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Can college be a home? We often jump to thinking about ways to make college more of a home for students. But let’s not put the cart before the horse. This question hinges on what the definition of “home” should be, which can and does vary widely.
I first began thinking about this as a high school student, imagining what college would be. In 2015, a year of protests at many universities, one exchange at Yale University stood out to me. Student protesters were confronting Nicholas Christakis, then a master of one of Yale’s residential colleges, mainly in response to a controversial email about toleration of possibly offensive Halloween costumes, sent by his wife and fellow master.
The conflict stemmed from differing points of view on what kind of community should be fostered at Yale’s residential colleges. One student protester argued, “It is not about creating an intellectual space! It’s about creating a home here.” She got more agitated as Christakis refused to accept the same assumption.
In the discourse following the protests, others posited that college could not be a home. Professor Alan Jacobs of Baylor University, for example, wrote that a residential college is “a place where people from all over the world … come to live together temporarily ... It is an essentially public space.” A writer in the Atlantic argued, “Homes are typically places where parents instill their own values in kids whose formative experiences they shape ... Insofar as [college] includes students from diverse homes, it will be unlike an actual home.”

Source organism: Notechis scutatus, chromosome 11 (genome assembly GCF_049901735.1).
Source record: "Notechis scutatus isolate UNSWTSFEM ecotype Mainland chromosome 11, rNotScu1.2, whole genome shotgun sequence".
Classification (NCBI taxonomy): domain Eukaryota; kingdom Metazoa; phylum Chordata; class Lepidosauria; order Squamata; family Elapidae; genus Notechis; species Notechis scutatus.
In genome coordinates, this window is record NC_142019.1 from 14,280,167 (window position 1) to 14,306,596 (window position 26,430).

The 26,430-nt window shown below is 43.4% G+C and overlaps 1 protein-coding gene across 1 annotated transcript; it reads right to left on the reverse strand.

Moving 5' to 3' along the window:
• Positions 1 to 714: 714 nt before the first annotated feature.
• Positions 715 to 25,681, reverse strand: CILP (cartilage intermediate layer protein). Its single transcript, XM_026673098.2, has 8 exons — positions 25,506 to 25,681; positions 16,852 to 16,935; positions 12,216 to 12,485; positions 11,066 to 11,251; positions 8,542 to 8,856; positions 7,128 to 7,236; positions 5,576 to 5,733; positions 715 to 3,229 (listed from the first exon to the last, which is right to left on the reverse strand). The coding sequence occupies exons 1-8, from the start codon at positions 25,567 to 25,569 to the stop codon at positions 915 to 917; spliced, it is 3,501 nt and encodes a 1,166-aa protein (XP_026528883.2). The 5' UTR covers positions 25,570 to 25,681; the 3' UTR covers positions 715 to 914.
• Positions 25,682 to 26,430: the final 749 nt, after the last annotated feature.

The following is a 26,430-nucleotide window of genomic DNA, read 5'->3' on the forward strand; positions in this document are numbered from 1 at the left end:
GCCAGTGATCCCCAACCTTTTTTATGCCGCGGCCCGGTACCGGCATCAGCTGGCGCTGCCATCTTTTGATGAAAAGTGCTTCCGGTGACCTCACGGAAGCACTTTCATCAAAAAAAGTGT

I remember these unconventional opinions because they were quite scary. As a high school student, I didn’t want to imagine college as a place that I wouldn’t be able to call home. But I found these arguments persuasive, in theory at least.
By negating the arguments above, home is a permanent, private, and undiverse place. A safe space, if you will. I am fortunate that I can describe my home that way. At home, I can do essentially whatever I want, knowing that I have the unconditional love of my parents. They would attest to how difficult I can be to live with. At home, even though we can disagree, the range of intellectual debate is rather limited. That is because of the lack of diversity. When it comes down to it, my parents look similar to me, lead relatively similar lives to me, and have imparted values to me that I still, for the most part, agree with.
How, then, could college be like home? Indeed, having gained enough experience so that I no longer merely imagine but can reflect, it is not.
College is not this comfortable because, obviously, it does not give its students unconditional leeway. At Convocations, Dean of the College Rakesh Khurana says once you are admitted, you do not have to jump through more hoops; you can do what you want. But that refers to academics and extracurricular activities. When it comes to social life, you can’t do whatever you want. You have to be a good roommate, a good friend. You have to earn the respect and love of your peers.
College is not about me, you, or the individual. It is hard to let down one’s guard the way one can do at home, mainly because of the lingering awareness that the dorm is only a temporary living situation. So I don’t walk around barefoot, or leave my stuff lying around, or decorate the walls. I don’t know most people who live here and thus don’t get past the polite pleasantries that I can skip at home.
College is also not as comfortable as home precisely because of the diversity of people — though that is not a bad thing. The point of going to college, and in particular living at one away from home, is to leave the nest and grow up. To see what, and who, lies outside.
That is why, even though I do not really consider college a home, life is far from bleak. In fact, I don’t want college to be more like my home. That place — a sheltered escape from the outside world — is more accurately now my childhood home. And I should not be a child anymore.
Michelle I. Gao ’21, a Crimson Editorial editor, lives in Adams House. Her column appears on alternate Wednesdays.
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